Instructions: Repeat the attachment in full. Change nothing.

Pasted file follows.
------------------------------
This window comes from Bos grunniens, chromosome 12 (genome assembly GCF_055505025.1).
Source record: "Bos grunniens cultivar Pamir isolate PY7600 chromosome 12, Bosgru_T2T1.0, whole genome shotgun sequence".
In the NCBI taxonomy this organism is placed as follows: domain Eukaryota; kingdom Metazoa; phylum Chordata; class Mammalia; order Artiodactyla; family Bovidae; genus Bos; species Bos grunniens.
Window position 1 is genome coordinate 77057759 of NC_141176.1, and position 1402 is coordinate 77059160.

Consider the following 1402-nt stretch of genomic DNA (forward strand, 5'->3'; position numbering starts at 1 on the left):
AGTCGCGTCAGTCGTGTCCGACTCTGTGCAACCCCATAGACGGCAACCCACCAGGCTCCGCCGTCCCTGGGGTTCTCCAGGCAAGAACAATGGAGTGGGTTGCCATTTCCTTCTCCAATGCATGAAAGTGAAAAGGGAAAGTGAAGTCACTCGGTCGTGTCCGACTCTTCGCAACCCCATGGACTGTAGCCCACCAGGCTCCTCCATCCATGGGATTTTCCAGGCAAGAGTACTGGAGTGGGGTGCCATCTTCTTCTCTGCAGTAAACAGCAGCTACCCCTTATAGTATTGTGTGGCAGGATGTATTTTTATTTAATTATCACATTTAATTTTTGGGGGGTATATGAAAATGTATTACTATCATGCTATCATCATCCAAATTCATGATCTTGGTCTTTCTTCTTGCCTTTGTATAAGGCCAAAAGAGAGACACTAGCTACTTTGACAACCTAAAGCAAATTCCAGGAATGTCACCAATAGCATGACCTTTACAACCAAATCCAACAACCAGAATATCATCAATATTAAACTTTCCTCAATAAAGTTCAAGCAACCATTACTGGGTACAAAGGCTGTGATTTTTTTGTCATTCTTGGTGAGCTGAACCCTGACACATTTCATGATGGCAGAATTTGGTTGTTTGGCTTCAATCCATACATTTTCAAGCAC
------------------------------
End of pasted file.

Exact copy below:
This window comes from Bos grunniens, chromosome 12 (genome assembly GCF_055505025.1).
Source record: "Bos grunniens cultivar Pamir isolate PY7600 chromosome 12, Bosgru_T2T1.0, whole genome shotgun sequence".
In the NCBI taxonomy this organism is placed as follows: domain Eukaryota; kingdom Metazoa; phylum Chordata; class Mammalia; order Artiodactyla; family Bovidae; genus Bos; species Bos grunniens.
Window position 1 is genome coordinate 77057759 of NC_141176.1, and position 1402 is coordinate 77059160.

Consider the following 1402-nt stretch of genomic DNA (forward strand, 5'->3'; position numbering starts at 1 on the left):
AGTCGCGTCAGTCGTGTCCGACTCTGTGCAACCCCATAGACGGCAACCCACCAGGCTCCGCCGTCCCTGGGGTTCTCCAGGCAAGAACAATGGAGTGGGTTGCCATTTCCTTCTCCAATGCATGAAAGTGAAAAGGGAAAGTGAAGTCACTCGGTCGTGTCCGACTCTTCGCAACCCCATGGACTGTAGCCCACCAGGCTCCTCCATCCATGGGATTTTCCAGGCAAGAGTACTGGAGTGGGGTGCCATCTTCTTCTCTGCAGTAAACAGCAGCTACCCCTTATAGTATTGTGTGGCAGGATGTATTTTTATTTAATTATCACATTTAATTTTTGGGGGGTATATGAAAATGTATTACTATCATGCTATCATCATCCAAATTCATGATCTTGGTCTTTCTTCTTGCCTTTGTATAAGGCCAAAAGAGAGACACTAGCTACTTTGACAACCTAAAGCAAATTCCAGGAATGTCACCAATAGCATGACCTTTACAACCAAATCCAACAACCAGAATATCATCAATATTAAACTTTCCTCAATAAAGTTCAAGCAACCATTACTGGGTACAAAGGCTGTGATTTTTTTGTCATTCTTGGTGAGCTGAACCCTGACACATTTCATGATGGCAGAATTTGGTTGTTTGGCTTCAATCCATACATTTTCAAGCAC